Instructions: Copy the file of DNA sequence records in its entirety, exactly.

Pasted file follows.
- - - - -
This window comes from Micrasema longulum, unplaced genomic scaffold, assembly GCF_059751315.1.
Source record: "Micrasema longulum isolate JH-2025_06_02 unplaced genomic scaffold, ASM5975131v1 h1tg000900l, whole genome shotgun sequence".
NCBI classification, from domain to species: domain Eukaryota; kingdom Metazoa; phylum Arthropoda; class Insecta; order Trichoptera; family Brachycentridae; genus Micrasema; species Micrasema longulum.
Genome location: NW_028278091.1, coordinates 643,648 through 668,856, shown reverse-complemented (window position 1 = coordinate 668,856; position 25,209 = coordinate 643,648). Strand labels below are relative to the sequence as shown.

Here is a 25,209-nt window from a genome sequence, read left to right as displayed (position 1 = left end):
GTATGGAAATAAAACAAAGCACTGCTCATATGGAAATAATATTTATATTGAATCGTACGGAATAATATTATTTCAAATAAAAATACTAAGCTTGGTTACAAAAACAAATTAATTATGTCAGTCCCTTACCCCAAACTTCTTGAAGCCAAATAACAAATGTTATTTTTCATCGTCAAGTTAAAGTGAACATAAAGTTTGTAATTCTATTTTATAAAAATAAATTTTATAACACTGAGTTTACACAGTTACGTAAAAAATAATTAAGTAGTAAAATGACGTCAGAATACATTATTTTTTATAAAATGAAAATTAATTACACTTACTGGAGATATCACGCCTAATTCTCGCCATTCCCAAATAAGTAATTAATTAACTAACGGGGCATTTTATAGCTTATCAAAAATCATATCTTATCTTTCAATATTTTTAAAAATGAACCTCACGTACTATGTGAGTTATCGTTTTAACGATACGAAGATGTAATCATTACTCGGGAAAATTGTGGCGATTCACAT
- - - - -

This window comes from Micrasema longulum, unplaced genomic scaffold, assembly GCF_059751315.1.
Source record: "Micrasema longulum isolate JH-2025_06_02 unplaced genomic scaffold, ASM5975131v1 h1tg000900l, whole genome shotgun sequence".
NCBI classification, from domain to species: domain Eukaryota; kingdom Metazoa; phylum Arthropoda; class Insecta; order Trichoptera; family Brachycentridae; genus Micrasema; species Micrasema longulum.
Genome location: NW_028278091.1, coordinates 643,648 through 668,856, shown reverse-complemented (window position 1 = coordinate 668,856; position 25,209 = coordinate 643,648). Strand labels below are relative to the sequence as shown.

Here is a 25,209-nt window from a genome sequence, read left to right as displayed (position 1 = left end):
GTATGGAAATAAAACAAAGCACTGCTCATATGGAAATAATATTTATATTGAATCGTACGGAATAATATTATTTCAAATAAAAATACTAAGCTTGGTTACAAAAACAAATTAATTATGTCAGTCCCTTACCCCAAACTTCTTGAAGCCAAATAACAAATGTTATTTTTCATCGTCAAGTTAAAGTGAACATAAAGTTTGTAATTCTATTTTATAAAAATAAATTTTATAACACTGAGTTTACACAGTTACGTAAAAAATAATTAAGTAGTAAAATGACGTCAGAATACATTATTTTTTATAAAATGAAAATTAATTACACTTACTGGAGATATCACGCCTAATTCTCGCCATTCCCAAATAAGTAATTAATTAACTAACGGGGCATTTTATAGCTTATCAAAAATCATATCTTATCTTTCAATATTTTTAAAAATGAACCTCACGTACTATGTGAGTTATCGTTTTAACGATACGAAGATGTAATCATTACTCGGGAAAATTGTGGCGATTCACAT